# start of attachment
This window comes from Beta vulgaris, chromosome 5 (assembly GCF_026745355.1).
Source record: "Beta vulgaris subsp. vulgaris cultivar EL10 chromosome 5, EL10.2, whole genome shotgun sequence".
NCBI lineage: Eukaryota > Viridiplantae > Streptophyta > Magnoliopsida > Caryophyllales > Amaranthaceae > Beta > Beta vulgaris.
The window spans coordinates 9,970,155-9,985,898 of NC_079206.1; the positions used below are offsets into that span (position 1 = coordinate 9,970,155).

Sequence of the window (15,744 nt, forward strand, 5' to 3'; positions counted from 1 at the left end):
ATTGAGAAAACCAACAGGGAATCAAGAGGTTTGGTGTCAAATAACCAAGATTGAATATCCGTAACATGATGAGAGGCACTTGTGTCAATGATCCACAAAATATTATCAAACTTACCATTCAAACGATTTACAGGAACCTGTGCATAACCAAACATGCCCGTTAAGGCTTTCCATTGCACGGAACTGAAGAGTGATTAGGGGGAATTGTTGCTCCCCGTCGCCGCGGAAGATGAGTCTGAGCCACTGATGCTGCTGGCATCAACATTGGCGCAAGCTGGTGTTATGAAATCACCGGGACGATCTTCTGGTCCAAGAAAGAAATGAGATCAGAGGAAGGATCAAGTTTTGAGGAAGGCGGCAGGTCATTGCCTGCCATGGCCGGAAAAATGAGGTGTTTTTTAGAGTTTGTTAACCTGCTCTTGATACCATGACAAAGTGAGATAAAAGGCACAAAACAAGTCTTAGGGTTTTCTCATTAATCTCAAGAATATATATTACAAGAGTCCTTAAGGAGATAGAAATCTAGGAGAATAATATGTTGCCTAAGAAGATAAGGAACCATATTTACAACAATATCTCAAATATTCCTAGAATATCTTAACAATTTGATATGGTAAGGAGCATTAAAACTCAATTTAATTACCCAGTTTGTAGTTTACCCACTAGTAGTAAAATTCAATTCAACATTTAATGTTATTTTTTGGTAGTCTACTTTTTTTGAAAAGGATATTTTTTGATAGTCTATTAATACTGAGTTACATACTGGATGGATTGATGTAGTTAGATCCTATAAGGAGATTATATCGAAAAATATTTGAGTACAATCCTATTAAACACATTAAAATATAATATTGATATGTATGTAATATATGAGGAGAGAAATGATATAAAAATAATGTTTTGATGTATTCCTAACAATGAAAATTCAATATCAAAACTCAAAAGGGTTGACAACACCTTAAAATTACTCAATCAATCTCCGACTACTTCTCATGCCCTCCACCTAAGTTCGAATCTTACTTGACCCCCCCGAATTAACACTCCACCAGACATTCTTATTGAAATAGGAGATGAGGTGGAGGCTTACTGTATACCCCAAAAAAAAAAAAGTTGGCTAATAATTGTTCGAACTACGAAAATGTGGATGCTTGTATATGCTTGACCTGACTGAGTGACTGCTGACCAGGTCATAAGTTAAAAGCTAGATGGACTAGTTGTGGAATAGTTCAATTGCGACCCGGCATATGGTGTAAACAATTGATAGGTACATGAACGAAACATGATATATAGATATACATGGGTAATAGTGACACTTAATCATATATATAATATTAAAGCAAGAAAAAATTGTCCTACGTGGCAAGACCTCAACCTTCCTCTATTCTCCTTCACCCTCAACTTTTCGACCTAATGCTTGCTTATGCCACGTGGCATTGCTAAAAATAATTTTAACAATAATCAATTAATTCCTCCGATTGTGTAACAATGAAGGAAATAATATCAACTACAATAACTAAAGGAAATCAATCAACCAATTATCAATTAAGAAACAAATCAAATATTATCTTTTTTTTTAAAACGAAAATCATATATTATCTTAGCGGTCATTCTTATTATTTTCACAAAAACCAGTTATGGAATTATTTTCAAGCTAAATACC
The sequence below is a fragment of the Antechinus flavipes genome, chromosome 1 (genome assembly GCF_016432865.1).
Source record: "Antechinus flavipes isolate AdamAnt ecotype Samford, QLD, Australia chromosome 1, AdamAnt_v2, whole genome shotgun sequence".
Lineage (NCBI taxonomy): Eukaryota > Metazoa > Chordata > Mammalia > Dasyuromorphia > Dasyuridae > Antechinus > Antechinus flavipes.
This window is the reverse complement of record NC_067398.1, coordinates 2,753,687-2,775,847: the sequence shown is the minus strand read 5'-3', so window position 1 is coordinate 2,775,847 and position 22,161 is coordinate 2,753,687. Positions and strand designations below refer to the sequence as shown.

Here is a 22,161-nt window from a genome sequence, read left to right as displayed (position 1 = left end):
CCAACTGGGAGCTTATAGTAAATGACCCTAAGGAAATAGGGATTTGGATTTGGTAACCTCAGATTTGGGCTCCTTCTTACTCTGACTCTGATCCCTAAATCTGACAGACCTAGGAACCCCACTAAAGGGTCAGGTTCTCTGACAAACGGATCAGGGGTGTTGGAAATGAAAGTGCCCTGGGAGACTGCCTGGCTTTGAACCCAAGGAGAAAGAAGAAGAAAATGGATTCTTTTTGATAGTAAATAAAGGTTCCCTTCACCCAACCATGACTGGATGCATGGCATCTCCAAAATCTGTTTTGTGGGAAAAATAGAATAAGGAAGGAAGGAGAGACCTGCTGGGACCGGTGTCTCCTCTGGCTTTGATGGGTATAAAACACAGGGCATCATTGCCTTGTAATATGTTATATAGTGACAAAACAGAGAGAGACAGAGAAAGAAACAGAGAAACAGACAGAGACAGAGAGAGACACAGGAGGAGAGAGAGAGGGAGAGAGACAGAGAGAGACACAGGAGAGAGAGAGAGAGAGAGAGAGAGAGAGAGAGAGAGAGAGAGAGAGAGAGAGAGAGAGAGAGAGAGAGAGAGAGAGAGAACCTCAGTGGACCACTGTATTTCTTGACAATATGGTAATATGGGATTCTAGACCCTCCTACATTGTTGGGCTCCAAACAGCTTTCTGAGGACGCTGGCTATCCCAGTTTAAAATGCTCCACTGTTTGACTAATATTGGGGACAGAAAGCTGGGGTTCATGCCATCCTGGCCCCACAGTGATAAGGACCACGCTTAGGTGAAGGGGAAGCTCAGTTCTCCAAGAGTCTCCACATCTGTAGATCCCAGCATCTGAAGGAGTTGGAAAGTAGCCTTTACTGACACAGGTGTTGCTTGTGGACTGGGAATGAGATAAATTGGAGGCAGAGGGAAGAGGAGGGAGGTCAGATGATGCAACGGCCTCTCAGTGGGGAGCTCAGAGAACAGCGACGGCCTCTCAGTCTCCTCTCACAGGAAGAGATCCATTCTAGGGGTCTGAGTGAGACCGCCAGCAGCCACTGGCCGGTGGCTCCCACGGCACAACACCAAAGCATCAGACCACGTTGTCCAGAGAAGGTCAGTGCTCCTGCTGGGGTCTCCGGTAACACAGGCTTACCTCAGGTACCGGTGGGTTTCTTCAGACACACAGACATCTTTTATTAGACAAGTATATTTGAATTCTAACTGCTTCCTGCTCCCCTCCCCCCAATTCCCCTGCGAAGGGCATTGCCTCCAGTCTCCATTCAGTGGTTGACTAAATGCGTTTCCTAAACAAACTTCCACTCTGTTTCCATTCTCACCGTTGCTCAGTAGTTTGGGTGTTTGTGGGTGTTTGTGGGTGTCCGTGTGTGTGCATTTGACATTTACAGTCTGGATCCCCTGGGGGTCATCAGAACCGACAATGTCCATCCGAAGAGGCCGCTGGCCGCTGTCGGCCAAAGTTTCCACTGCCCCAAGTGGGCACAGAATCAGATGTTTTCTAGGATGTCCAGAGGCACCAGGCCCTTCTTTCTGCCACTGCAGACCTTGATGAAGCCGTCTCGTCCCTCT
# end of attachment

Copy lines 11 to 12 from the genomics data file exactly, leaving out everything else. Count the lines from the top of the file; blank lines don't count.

Here is a 22,161-nt window from a genome sequence, read left to right as displayed (position 1 = left end):
CCAACTGGGAGCTTATAGTAAATGACCCTAAGGAAATAGGGATTTGGATTTGGTAACCTCAGATTTGGGCTCCTTCTTACTCTGACTCTGATCCCTAAATCTGACAGACCTAGGAACCCCACTAAAGGGTCAGGTTCTCTGACAAACGGATCAGGGGTGTTGGAAATGAAAGTGCCCTGGGAGACTGCCTGGCTTTGAACCCAAGGAGAAAGAAGAAGAAAATGGATTCTTTTTGATAGTAAATAAAGGTTCCCTTCACCCAACCATGACTGGATGCATGGCATCTCCAAAATCTGTTTTGTGGGAAAAATAGAATAAGGAAGGAAGGAGAGACCTGCTGGGACCGGTGTCTCCTCTGGCTTTGATGGGTATAAAACACAGGGCATCATTGCCTTGTAATATGTTATATAGTGACAAAACAGAGAGAGACAGAGAAAGAAACAGAGAAACAGACAGAGACAGAGAGAGACACAGGAGGAGAGAGAGAGGGAGAGAGACAGAGAGAGACACAGGAGAGAGAGAGAGAGAGAGAGAGAGAGAGAGAGAGAGAGAGAGAGAGAGAGAGAGAGAGAGAGAGAGAGAGAGAGAGAGAACCTCAGTGGACCACTGTATTTCTTGACAATATGGTAATATGGGATTCTAGACCCTCCTACATTGTTGGGCTCCAAACAGCTTTCTGAGGACGCTGGCTATCCCAGTTTAAAATGCTCCACTGTTTGACTAATATTGGGGACAGAAAGCTGGGGTTCATGCCATCCTGGCCCCACAGTGATAAGGACCACGCTTAGGTGAAGGGGAAGCTCAGTTCTCCAAGAGTCTCCACATCTGTAGATCCCAGCATCTGAAGGAGTTGGAAAGTAGCCTTTACTGACACAGGTGTTGCTTGTGGACTGGGAATGAGATAAATTGGAGGCAGAGGGAAGAGGAGGGAGGTCAGATGATGCAACGGCCTCTCAGTGGGGAGCTCAGAGAACAGCGACGGCCTCTCAGTCTCCTCTCACAGGAAGAGATCCATTCTAGGGGTCTGAGTGAGACCGCCAGCAGCCACTGGCCGGTGGCTCCCACGGCACAACACCAAAGCATCAGACCACGTTGTCCAGAGAAGGTCAGTGCTCCTGCTGGGGTCTCCGGTAACACAGGCTTACCTCAGGTACCGGTGGGTTTCTTCAGACACACAGACATCTTTTATTAGACAAGTATATTTGAATTCTAACTGCTTCCTGCTCCCCTCCCCCCAATTCCCCTGCGAAGGGCATTGCCTCCAGTCTCCATTCAGTGGTTGACTAAATGCGTTTCCTAAACAAACTTCCACTCTGTTTCCATTCTCACCGTTGCTCAGTAGTTTGGGTGTTTGTGGGTGTTTGTGGGTGTCCGTGTGTGTGCATTTGACATTTACAGTCTGGATCCCCTGGGGGTCATCAGAACCGACAATGTCCATCCGAAGAGGCCGCTGGCCGCTGTCGGCCAAAGTTTCCACTGCCCCAAGTGGGCACAGAATCAGATGTTTTCTAGGATGTCCAGAGGCACCAGGCCCTTCTTTCTGCCACTGCAGACCTTGATGAAGCCGTCTCGTCCCTCT